The dos & don’ts of budgeting in business

Johnson Reed
3m read

There isn’t a hard and fast rule for managing your money well. But there is a rough guide to business finance that you can follow, whatever your industry or growth stage.

We’d like to lend some of our own budgeting ideas. Below, you’ll find several dos and don’ts to take forward for your own business aims.

Do – overestimate your outgoings

It’s much better to think you’re paying more than you actually do, instead of less. Underestimating the cost of bills, overheads, insurance and repairs will endanger your financial stability. The price could be hiked up out of the blue, which may coincide badly with (for instance) a new hire or investment. Instead, plan for more payments than you may actually make. It’ll leave you with a buffer zone for surprises. 5-10% on top of your baseline estimates is a good figure to start with.

Don’t – leave seasonal business out of the picture

There may be high and low points for your business – the sort you can predict. If revenue is set to slow during certain months of the year, factor that into your planning. Save some of your excess profits in more fruitful weeks to cover the shortcomings elsewhere. You may even wish to use a different business account so the savings are clear.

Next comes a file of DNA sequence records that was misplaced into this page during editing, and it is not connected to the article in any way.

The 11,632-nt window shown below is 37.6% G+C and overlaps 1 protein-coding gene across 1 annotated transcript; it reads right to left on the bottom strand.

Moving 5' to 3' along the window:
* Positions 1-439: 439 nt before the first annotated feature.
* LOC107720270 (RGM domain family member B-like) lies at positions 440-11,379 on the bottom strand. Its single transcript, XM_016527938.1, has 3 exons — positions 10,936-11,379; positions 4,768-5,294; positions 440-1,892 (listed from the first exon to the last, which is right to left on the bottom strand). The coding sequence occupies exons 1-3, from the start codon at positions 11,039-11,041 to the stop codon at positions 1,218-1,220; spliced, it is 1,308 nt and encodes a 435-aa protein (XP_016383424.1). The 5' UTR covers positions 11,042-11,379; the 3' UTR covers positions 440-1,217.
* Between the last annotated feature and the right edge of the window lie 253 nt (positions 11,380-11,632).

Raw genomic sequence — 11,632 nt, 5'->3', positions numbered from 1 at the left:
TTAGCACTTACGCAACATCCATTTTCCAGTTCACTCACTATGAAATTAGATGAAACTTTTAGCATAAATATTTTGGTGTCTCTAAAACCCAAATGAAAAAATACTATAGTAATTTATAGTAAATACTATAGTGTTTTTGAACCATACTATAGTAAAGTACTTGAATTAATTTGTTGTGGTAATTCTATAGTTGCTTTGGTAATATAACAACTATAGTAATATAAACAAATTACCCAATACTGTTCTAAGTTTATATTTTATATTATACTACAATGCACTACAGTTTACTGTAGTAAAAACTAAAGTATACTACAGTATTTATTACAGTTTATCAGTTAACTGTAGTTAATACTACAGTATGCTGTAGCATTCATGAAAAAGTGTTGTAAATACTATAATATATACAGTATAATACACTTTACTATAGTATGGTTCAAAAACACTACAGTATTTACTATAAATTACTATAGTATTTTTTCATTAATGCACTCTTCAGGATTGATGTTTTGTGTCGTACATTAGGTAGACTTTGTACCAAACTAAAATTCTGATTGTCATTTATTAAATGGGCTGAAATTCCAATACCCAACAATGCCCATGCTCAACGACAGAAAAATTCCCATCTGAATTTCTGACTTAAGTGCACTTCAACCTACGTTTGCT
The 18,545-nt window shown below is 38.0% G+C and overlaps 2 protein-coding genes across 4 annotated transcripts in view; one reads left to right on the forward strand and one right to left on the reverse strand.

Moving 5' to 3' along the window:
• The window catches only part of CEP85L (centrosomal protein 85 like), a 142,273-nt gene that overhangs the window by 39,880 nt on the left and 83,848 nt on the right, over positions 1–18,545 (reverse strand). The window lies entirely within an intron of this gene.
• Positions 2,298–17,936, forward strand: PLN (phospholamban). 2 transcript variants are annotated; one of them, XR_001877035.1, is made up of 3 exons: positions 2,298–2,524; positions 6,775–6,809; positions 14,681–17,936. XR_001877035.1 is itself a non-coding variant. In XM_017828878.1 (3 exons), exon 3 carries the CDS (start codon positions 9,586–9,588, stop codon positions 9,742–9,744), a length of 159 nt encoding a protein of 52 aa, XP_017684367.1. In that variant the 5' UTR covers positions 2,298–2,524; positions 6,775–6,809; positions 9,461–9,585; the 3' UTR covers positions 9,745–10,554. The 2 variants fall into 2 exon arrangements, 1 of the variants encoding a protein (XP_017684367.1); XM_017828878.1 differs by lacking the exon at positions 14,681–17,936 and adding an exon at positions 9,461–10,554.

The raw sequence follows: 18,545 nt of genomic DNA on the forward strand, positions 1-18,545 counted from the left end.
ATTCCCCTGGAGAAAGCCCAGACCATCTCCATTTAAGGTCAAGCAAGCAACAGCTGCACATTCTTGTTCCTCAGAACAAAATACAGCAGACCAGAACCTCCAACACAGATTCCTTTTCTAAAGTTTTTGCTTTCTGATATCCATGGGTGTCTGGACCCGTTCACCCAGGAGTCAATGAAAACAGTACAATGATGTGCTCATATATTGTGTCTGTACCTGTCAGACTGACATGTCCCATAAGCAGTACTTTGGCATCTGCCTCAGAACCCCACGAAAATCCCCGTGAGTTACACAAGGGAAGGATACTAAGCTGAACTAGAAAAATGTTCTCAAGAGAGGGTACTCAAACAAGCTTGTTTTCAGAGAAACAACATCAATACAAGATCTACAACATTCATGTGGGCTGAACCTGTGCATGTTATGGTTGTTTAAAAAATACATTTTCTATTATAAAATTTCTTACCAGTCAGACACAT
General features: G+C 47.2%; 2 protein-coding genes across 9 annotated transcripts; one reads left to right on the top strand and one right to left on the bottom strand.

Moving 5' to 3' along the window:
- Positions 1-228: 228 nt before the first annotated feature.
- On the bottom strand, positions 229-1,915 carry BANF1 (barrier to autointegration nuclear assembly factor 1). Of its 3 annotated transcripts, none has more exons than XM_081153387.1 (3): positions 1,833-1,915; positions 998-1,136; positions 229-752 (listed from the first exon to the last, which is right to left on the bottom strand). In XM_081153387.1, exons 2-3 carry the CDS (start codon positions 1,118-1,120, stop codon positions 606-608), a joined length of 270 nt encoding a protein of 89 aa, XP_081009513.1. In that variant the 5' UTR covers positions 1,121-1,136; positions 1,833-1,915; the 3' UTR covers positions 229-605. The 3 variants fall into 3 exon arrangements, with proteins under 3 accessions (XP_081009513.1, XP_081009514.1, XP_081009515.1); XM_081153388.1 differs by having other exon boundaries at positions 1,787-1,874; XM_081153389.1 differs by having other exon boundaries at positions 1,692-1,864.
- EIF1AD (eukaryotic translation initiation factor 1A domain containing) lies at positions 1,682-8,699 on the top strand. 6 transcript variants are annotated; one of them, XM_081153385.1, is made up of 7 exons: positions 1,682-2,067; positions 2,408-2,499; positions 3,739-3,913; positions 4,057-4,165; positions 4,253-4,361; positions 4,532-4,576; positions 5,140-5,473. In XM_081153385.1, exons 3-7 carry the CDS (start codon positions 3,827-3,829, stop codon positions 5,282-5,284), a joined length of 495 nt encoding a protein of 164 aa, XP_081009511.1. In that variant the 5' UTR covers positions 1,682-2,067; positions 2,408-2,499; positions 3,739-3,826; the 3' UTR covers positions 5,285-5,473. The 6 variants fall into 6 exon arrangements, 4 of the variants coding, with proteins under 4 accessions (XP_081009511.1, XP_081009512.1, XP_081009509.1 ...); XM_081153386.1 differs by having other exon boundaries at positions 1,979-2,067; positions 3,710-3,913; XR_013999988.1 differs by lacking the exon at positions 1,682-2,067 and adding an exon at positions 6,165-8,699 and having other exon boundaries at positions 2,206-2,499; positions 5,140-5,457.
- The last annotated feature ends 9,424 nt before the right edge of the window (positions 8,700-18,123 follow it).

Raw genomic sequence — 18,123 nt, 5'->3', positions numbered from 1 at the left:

Do – use a fixed-rate lease agreement

Alternative finance can have a transformative impact on what you can do and afford. Paying for something upfront could put the strain on your budget. That’s why measuring the costs out in smaller monthly instalments is often far more preferable. You can fund anything from software and IT systems to manufacturing machinery and fit-out furnishings – or even just a cash barrier to prepare for upcoming tax bills. Plus, a good lender will give you a fixed rate, so you’re confident you’re able to afford it. This certainty helps with any financial strategy.

Don’t – forget to list your expenditure

Remember that tax breaks qualify for all sorts of things, from vehicle mileage to overnight stays for business travel. Leased equipment is part of that too. Leased investments and capital assets are tax deductible, providing they meet HMRC conditions. This can quite easily result in thousands of pounds of savings each year.

Do – take regular looks at your budget

Nothing is static. There may be a time in which you have more spare cash to play with, or you have to strip back and become leaner… In both cases, revisiting your financial strategy regularly will help you identify any investments you can make or costs you can cut. Accounting software is a welcome form of support. It’ll draw real-time forecasts based on any inputted data, as well as lay out tax responsibilities.

Reach your extraordinary with Johnson Reed’s alternative leasing and loan services. We put you in touch with dozens of lenders around the country, each of whom can give your business – and its budget – a boost. From covering VAT bills and payroll to a whole range of leased equipment, we can help unlock your potential. Speak to one of the team today for more details.